Published: Dec. 1, 2008 By

Muggy climate

That’s unequivocal; now what?

CU’s Nobel Peace Prize laureates

The Intergovernmental Panel on Climate Change shared the Nobel Peace Prize with former Vice President Al Gore in 2007.

Forty-three researchers and scientists in Colorado were recognized for having “contributed substantially” to the IPCC’s work. Nine are from CU, and seven are associated with CU’s College of Arts and Sciences. They are:

Roger Barry, distinguished professor of geography and director of the National Snow and Ice Data Center

Charles Howe, professor emeritus of economics

Mark Meier, professor emeritus of geological sciences and former director of the Institute of Arctic and Alpine Research

Diane McKnight, professor of civil, environmental and architectural engineering and INSTAAR fellow

Timothy Seastedt, professor of ecology and evolutionary biology and INSTAAR fellow

Susan Solomon, adjoint professor of atmospheric and oceanic sciences and co-chair of IPCC’s Working Group I

Owen Brian Toon, professor of atmospheric and oceanic sciences

Carol Wessman, professor of ecology and evolutionary biology

Tingjun Zhang, senior research scientist at NSIDC and fellow of the Cooperative Institute for Research in Environmental Sciences

The concept that humans might precipitate climate change has been publicly discussed for five decades. Now, experts around the world — including many at the University of Colorado — enlarge our understanding of the science of climate change and help society make wise choices for the future.

In 1958, the National Academy of Sciences identified carbon dioxide and water vapor as “greenhouse” gases, which “allow the sun’s short-wave heat rays to penetrate to the Earth’s surface, but keep much of the long-wave heat radiated by the Earth from escaping to outer space. This heats our atmosphere.

“Our industrial civilization has been pouring carbon dioxide into the atmosphere at a great rate,” the National Academy observed, adding that much of the CO2 “will probably be absorbed” by the oceans. “Conceivably, however, it could cause significant melting of the great icecaps and raise sea levels in time.”

Those comments from a half-century ago, highlighted in August at a University of Colorado conference titled “Meeting the Global Energy and Climate Challenge,” originally appeared in a National Academy booklet titled “Planet Earth: The Mystery With 10,000 Clues.”

Similar warnings came in 1965, when President Lyndon B. Johnson’s Science Advisory Committee warned that “by the year 2000 there will be about 25 percent more CO2 in our atmosphere than at present, (and) this will modify the heat balance of the atmosphere to such an extent that marked changes in climate … could occur.”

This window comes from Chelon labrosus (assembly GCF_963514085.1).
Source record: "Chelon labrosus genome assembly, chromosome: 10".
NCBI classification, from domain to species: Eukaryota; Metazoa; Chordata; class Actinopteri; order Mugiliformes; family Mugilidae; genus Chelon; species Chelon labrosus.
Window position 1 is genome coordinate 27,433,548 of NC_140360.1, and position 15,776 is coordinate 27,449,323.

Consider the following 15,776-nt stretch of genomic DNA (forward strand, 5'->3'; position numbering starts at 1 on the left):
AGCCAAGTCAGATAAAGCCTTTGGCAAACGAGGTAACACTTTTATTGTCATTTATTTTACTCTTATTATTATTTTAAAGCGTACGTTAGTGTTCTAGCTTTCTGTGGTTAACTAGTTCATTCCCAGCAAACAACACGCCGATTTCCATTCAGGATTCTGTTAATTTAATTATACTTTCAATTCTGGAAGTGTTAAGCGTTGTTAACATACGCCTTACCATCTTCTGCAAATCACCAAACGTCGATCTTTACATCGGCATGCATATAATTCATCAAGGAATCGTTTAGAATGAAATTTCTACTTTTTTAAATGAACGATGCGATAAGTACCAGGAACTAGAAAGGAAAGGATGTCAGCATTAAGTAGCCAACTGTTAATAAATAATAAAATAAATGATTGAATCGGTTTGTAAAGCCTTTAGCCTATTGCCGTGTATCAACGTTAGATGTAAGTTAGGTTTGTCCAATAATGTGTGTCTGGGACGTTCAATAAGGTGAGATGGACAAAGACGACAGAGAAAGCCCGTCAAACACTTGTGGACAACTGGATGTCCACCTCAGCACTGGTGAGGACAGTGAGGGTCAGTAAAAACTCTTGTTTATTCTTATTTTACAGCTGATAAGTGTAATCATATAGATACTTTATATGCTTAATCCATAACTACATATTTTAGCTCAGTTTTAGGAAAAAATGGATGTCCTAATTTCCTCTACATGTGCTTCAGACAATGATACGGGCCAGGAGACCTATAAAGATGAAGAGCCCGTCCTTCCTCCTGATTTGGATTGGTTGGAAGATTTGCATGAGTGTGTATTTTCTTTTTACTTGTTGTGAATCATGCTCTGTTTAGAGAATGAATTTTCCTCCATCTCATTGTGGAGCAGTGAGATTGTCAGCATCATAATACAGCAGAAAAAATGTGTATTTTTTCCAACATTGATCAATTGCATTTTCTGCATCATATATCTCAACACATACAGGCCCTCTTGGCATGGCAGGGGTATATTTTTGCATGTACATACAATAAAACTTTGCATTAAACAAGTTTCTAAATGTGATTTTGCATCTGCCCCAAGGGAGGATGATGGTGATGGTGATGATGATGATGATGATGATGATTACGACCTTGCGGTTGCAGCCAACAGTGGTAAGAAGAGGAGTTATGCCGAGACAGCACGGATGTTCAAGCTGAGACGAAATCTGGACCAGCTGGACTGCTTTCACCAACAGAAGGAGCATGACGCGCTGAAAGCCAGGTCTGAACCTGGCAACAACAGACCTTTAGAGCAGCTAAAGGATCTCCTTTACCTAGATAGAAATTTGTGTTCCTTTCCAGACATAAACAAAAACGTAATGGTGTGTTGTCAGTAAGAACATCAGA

The 1965 White House report said the climatic changes from rising levels of atmospheric CO2 “could be deleterious from the point of view of human beings,” potentially causing unusually rapid melting of ice caps and rising of sea level.

In the last 43 years, legions of scientists publishing thousands of peer-reviewed journal articles have brought the picture into sharper focus. The scientific consensus is that warming of the Earth in the last half-century is “unequivocal,” and most of the observed increase in global average temperatures is very likely due to increased concentrations of greenhouse gases.

Those statements come from the Intergovernmental Panel on Climate Change, which produced the most thoroughly vetted scientific assessments in history and which last year shared the Nobel Peace Prize with former Vice President Al Gore.

As speakers at the university’s conference on climate and energy emphasized, humanity faces enormously complex challenges. Leading thinkers and researchers at CU — some of whom made significant contributions to the IPCC — are helping society understand what we know, how well we know it, what the future might hold, and how society should strive to reduce the extent of climate change and its impacts.

What follows is a summary of CU researchers’ work on observed climate change, ice melt and ocean rise, long-term climate projections, and policy implications of it all.

Part 1. Change we don’t need: Dying trees, migrating species, accumulating carbon.

“Climate change” sounds monolithic, but it comprises multitudes of specific transformations. University of Colorado scientists are among the many researchers recording the details.

Part 2. Slip-sliding away: As glaciers retreat, oceans advance.

Scientists don’t know how much the seas will climb by the century’s end. But given current trends, experts agree, the steadily rising tides will take a toll.

Part 3. In the long-term forecast: Less snow in Aspen, more dust in Africa.

Climate projections help people make social and economic decisions. And even when impacts are uncertain, experts recognize a need to prepare. From Colorado resorts to African slums, leaders eye the future climate.

Part 4. Shall we mitigate or adapt? ‘Both,’ CU experts say.

Polluting less is a good idea. But in the context of climate, experts say, emitting less carbon is not enough.